A fine car though the E36 BMW M3 Evolution may be, we can’t imagine ever dropping a quarter of a million quid on one. Regardless, someone did just that at the weekend, when a super-low mileage example went under the hammer at the RM Sotheby’s Munich sale.
The final figure for the 1997 M3 - which has just 2,752 miles on the clock - was €286,250, or £247,700. The car was originally delivered new in Japan and spent much of its life in a museum. The owner tasked RM Sotheby’s with selling several of these museum pieces as part of the ‘Bavarian Legends Collection’, which resulted in plenty of other eyebrow-raising auction figures.
The €792,500 (£686,000) 1980 M1 is leggy by comparison, having covered 24,000 kilometres in its life. It’s a particularly significant version of BMW’s sole supercar, having been first owned by former BMW Motorsport chief Jochen Neerpasch. He told the auction house that flogging the M1 “was one of my mistakes in life”. Seeing it sell for such a sum will reinforce this view, we feel.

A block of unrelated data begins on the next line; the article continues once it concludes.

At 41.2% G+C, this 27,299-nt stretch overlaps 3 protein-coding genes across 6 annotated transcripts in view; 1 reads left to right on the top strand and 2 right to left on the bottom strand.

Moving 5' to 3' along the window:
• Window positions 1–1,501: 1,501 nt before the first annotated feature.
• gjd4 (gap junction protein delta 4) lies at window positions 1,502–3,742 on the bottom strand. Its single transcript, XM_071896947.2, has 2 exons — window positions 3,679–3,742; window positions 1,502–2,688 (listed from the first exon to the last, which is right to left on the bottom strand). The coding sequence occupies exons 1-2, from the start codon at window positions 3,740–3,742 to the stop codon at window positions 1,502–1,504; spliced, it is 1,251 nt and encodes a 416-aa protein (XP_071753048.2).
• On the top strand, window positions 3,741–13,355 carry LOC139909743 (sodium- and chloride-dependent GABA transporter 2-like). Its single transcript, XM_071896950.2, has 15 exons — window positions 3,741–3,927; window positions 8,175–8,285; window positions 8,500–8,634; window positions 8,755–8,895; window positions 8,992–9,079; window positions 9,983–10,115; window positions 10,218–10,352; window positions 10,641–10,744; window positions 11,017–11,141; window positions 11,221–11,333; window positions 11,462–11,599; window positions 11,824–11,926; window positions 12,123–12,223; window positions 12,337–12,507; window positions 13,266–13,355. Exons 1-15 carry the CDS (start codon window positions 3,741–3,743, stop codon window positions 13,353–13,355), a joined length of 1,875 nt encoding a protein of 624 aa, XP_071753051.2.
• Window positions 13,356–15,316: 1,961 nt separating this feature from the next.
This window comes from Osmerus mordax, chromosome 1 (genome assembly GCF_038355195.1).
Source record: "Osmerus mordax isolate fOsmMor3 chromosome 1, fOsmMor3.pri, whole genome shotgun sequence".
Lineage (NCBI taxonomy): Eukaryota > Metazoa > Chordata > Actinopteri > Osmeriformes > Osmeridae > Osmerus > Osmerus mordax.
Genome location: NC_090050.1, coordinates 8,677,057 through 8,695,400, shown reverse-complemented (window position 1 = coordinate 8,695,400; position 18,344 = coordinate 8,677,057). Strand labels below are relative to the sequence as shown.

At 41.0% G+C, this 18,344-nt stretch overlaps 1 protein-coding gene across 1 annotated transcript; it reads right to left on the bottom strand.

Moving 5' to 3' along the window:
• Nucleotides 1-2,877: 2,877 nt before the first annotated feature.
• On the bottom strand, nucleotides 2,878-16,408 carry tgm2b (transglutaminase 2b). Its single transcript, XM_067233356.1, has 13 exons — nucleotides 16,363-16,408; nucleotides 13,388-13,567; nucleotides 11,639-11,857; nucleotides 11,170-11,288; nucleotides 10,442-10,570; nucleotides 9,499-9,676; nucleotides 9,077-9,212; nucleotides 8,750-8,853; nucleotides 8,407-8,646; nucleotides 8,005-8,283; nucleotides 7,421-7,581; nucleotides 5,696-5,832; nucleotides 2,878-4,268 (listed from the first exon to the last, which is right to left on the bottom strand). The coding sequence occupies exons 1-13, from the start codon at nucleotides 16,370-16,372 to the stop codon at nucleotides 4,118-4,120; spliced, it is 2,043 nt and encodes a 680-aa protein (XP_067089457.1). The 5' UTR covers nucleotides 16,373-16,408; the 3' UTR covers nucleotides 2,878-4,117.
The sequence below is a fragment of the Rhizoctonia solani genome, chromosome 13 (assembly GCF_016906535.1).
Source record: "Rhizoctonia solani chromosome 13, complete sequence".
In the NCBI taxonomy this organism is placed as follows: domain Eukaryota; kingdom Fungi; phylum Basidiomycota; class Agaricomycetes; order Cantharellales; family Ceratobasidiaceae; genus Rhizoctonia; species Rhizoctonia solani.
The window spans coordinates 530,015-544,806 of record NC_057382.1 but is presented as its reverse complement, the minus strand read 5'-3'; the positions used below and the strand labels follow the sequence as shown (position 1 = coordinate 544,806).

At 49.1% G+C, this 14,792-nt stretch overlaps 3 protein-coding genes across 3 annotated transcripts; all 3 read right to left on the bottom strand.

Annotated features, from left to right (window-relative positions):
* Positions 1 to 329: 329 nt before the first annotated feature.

The M1 wasn’t the most expensive of the collection, though. That honour goes to a 1958 507 Roadster, which sold for a whopping €1,917,500, or about £1.66 million. It’s not the most expensive 507 we’ve yet seen, with several having previously topped the €2 million mark.
Some way behind the 507 and M1 was an E9 3.0 CSL, going for €578,750 (£501,000) not long after BMW’s reveal of the M4-based modern ‘Batmobile’ interpretation. It’s the last of the 57 ‘second series’ models built by BMW. Speaking of CSLs, a 4,689-kilometre E46 M3 CSL sold for €325,625 (£282,000), comfortably eclipsing a 7,133-kilometre E30 M3 which managed a more modest but still wallet-busting €207,000 (£179,000).
Other notable lots included a 1938 328 (€511,250), a 1999 Z8 (€410,000) and a 1990 850 CSI pre-production prototype (€263,750). There were a handful of affordable-ish lots, including a 1976 528 which went for €32,200 (£28,000).